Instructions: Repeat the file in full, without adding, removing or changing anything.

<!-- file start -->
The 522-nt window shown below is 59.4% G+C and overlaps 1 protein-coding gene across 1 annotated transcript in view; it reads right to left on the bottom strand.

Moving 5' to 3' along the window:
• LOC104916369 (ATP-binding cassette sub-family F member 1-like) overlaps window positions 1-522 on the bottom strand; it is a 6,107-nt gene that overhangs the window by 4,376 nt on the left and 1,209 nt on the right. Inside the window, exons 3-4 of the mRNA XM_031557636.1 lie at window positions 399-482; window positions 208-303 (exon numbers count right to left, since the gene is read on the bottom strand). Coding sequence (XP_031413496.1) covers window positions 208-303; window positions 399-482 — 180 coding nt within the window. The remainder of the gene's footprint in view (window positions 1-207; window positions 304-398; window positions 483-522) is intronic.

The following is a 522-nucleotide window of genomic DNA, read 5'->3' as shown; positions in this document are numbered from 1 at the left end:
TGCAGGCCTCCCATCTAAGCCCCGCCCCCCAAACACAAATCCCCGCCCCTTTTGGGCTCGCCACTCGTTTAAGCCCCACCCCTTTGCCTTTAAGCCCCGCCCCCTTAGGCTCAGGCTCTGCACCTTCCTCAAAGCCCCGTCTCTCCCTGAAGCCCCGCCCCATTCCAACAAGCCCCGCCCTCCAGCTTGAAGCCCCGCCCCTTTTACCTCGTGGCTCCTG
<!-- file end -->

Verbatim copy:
The 522-nt window shown below is 59.4% G+C and overlaps 1 protein-coding gene across 1 annotated transcript in view; it reads right to left on the bottom strand.

Moving 5' to 3' along the window:
• LOC104916369 (ATP-binding cassette sub-family F member 1-like) overlaps window positions 1-522 on the bottom strand; it is a 6,107-nt gene that overhangs the window by 4,376 nt on the left and 1,209 nt on the right. Inside the window, exons 3-4 of the mRNA XM_031557636.1 lie at window positions 399-482; window positions 208-303 (exon numbers count right to left, since the gene is read on the bottom strand). Coding sequence (XP_031413496.1) covers window positions 208-303; window positions 399-482 — 180 coding nt within the window. The remainder of the gene's footprint in view (window positions 1-207; window positions 304-398; window positions 483-522) is intronic.

The following is a 522-nucleotide window of genomic DNA, read 5'->3' as shown; positions in this document are numbered from 1 at the left end:
TGCAGGCCTCCCATCTAAGCCCCGCCCCCCAAACACAAATCCCCGCCCCTTTTGGGCTCGCCACTCGTTTAAGCCCCACCCCTTTGCCTTTAAGCCCCGCCCCCTTAGGCTCAGGCTCTGCACCTTCCTCAAAGCCCCGTCTCTCCCTGAAGCCCCGCCCCATTCCAACAAGCCCCGCCCTCCAGCTTGAAGCCCCGCCCCTTTTACCTCGTGGCTCCTG